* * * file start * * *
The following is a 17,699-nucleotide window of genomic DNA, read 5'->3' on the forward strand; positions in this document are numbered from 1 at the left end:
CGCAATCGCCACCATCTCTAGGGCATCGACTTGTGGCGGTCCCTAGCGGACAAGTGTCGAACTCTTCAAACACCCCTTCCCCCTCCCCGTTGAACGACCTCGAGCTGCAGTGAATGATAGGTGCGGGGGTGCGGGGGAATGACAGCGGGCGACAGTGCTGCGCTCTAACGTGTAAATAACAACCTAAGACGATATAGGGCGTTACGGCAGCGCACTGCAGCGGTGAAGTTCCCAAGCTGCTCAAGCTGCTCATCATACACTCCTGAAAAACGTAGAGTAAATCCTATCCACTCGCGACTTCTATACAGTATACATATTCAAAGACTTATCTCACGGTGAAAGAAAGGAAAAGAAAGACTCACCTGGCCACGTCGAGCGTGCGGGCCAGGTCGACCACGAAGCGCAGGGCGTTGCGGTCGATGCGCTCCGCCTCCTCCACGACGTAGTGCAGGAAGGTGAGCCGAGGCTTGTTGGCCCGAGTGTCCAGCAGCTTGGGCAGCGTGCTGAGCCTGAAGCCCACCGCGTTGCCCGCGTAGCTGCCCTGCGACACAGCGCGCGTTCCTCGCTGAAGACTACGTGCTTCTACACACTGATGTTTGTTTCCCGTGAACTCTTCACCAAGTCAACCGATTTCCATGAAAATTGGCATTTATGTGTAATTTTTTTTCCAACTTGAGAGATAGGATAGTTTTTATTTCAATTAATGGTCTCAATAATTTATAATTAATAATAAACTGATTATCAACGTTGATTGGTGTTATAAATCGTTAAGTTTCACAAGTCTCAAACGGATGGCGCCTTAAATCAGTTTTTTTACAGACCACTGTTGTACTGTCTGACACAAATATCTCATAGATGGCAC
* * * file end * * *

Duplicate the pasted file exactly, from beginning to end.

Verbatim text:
The following is a 17,699-nucleotide window of genomic DNA, read 5'->3' on the forward strand; positions in this document are numbered from 1 at the left end:
CGCAATCGCCACCATCTCTAGGGCATCGACTTGTGGCGGTCCCTAGCGGACAAGTGTCGAACTCTTCAAACACCCCTTCCCCCTCCCCGTTGAACGACCTCGAGCTGCAGTGAATGATAGGTGCGGGGGTGCGGGGGAATGACAGCGGGCGACAGTGCTGCGCTCTAACGTGTAAATAACAACCTAAGACGATATAGGGCGTTACGGCAGCGCACTGCAGCGGTGAAGTTCCCAAGCTGCTCAAGCTGCTCATCATACACTCCTGAAAAACGTAGAGTAAATCCTATCCACTCGCGACTTCTATACAGTATACATATTCAAAGACTTATCTCACGGTGAAAGAAAGGAAAAGAAAGACTCACCTGGCCACGTCGAGCGTGCGGGCCAGGTCGACCACGAAGCGCAGGGCGTTGCGGTCGATGCGCTCCGCCTCCTCCACGACGTAGTGCAGGAAGGTGAGCCGAGGCTTGTTGGCCCGAGTGTCCAGCAGCTTGGGCAGCGTGCTGAGCCTGAAGCCCACCGCGTTGCCCGCGTAGCTGCCCTGCGACACAGCGCGCGTTCCTCGCTGAAGACTACGTGCTTCTACACACTGATGTTTGTTTCCCGTGAACTCTTCACCAAGTCAACCGATTTCCATGAAAATTGGCATTTATGTGTAATTTTTTTTCCAACTTGAGAGATAGGATAGTTTTTATTTCAATTAATGGTCTCAATAATTTATAATTAATAATAAACTGATTATCAACGTTGATTGGTGTTATAAATCGTTAAGTTTCACAAGTCTCAAACGGATGGCGCCTTAAATCAGTTTTTTTACAGACCACTGTTGTACTGTCTGACACAAATATCTCATAGATGGCAC